How Black Inventors Shape the World
Since the day the first boat landed on the coasts of Africa, racial segregation has existed in our society. If it weren’t, there would be no need for activist movements like Black Lives Matter, because all lives would matter equally. All lives would have the same rights, equal opportunities, and the same recognition and reward for their outstanding work.
When we think of the most famous inventors in the world, the names that often come to mind are names such as Thomas Edison, Alexander Graham Bell, Nikola Tesla, and so on. Men, whom since they were born, had been free from the societal constraints that being black would’ve put on them in the era they lived.
Now, this is not to discredit their work. They’ve all created marvelous and great things that have cured diseases, advanced technology, and brought humanity to where it is today. But we can’t help but wonder about the men and women who could’ve also contributed in significant ways to the enlightenment of humanity, if given a chance.
While we can’t cry over spilled milk, we can certainly acknowledge the men and women who did fight, and those who are still fighting against incredible odds, to shape the world with their inventions.
We can talk about Granville Tailer Woods, who is famed for having over 60 designs, including the Multiplex Telegraph, which allowed train stations to communicate with moving trains. Lewis Latimer, who worked with Alexander Graham Bell on the drawings of the telephone, and who also helped improve Thomas Edison’s original version of a light bulb. Or even more recently, Silas Adekunle, who invented the world’s first gaming robot.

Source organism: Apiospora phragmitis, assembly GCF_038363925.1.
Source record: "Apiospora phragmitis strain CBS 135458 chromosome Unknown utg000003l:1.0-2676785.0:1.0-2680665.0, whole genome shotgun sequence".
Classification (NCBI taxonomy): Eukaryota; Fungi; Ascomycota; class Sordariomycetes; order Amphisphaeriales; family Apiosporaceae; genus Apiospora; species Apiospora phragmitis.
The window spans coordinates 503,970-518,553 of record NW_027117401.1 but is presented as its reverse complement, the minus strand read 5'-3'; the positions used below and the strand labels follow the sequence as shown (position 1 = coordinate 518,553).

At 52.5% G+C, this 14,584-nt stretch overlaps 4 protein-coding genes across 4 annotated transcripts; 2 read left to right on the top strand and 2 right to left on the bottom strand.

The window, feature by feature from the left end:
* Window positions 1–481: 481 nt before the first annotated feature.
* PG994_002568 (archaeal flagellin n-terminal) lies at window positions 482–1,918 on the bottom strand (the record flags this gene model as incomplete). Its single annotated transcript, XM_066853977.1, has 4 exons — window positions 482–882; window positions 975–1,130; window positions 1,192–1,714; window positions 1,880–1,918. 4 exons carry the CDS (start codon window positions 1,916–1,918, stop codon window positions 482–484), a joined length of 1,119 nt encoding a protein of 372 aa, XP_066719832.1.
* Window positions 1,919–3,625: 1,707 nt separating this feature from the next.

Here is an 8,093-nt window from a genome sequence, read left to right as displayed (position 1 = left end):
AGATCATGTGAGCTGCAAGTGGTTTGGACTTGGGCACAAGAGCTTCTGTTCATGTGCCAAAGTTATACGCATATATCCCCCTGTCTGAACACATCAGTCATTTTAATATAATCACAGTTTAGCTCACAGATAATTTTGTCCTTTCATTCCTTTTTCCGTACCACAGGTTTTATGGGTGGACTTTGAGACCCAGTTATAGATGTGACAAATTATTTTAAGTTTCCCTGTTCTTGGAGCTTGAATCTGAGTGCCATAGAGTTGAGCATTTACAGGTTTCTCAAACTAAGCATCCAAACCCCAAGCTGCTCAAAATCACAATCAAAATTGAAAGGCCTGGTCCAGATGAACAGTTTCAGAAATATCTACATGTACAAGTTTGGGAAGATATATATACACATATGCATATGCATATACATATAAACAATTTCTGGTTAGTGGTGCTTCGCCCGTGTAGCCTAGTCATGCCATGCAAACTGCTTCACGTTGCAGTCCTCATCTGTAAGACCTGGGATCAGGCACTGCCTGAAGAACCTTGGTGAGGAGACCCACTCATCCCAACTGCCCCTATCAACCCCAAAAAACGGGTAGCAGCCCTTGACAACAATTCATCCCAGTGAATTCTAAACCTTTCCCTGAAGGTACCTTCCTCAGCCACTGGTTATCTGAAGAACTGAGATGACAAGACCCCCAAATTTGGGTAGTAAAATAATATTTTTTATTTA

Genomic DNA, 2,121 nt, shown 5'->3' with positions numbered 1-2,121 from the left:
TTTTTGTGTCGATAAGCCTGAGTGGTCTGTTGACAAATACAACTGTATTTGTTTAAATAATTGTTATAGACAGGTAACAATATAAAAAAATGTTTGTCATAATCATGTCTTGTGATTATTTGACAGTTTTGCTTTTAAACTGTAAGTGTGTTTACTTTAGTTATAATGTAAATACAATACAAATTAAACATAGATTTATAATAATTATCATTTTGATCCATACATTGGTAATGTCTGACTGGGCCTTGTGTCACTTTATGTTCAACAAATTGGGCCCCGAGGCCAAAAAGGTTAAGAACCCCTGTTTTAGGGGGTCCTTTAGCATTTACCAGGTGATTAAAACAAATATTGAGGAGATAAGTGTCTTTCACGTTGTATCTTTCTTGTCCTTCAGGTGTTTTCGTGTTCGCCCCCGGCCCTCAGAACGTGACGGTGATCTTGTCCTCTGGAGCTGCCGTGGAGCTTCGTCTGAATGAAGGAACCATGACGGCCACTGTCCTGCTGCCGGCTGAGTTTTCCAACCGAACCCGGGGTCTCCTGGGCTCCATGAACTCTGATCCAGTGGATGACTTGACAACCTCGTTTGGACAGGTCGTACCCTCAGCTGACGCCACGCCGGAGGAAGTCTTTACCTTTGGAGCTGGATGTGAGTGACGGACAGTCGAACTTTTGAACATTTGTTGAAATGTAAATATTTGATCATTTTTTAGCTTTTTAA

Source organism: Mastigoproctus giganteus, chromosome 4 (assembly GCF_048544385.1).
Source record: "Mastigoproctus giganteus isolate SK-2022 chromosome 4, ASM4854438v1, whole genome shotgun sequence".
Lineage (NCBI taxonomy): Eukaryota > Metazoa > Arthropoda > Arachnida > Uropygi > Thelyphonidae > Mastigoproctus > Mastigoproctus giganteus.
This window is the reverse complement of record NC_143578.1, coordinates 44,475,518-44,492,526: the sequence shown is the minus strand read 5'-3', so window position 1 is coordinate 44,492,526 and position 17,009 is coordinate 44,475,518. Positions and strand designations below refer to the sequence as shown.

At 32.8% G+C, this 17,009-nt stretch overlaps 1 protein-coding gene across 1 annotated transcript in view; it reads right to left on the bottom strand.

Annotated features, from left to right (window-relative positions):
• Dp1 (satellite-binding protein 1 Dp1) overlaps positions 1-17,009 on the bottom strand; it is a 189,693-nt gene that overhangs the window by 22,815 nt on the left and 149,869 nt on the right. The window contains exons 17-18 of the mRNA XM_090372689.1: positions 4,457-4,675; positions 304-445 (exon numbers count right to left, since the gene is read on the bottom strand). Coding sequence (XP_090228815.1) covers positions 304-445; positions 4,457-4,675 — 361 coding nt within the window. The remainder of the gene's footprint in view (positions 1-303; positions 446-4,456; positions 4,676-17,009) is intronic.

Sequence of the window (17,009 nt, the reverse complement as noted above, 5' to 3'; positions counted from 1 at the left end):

But we can’t leave the women out of the equation. Not only have they had to overcome the prejudice of race, but that of sex. The latter a bias that is very much around still today, all over the world.
Great female inventors should be hailed for their strength and intelligence. Not only for achieving great things, but also doing so, despite all the obstacles they’ve had to and still have to face.
They’ve had to deal with society’s expectations that they are good daughters, good wives, good mothers, and even work long hours to accomplish great feats. They’re as close as one gets to a superwoman.
They are women like Patricia Bath, who discovered how to use the laser to remove cataracts, a condition that affects millions of people worldwide. Before the inventions of tampons, there was Mary Beatrice Kenner, who, with the improvement of her sanitary belt, made periods easier for women. There is Katherine Goble Johnson, Dorothy Vaughan, and Mary Jackson, who played pivotal roles in the space race, and many more women.
Inventors, continue to bring about groundbreaking discoveries that make man better. We can’t do without them, the whites or the blacks; the men or women. They all deserve our acknowledgment, and they all deserve our thanks for the hurdles they have had to overcome to bring us where we are today, and for where we will be tomorrow.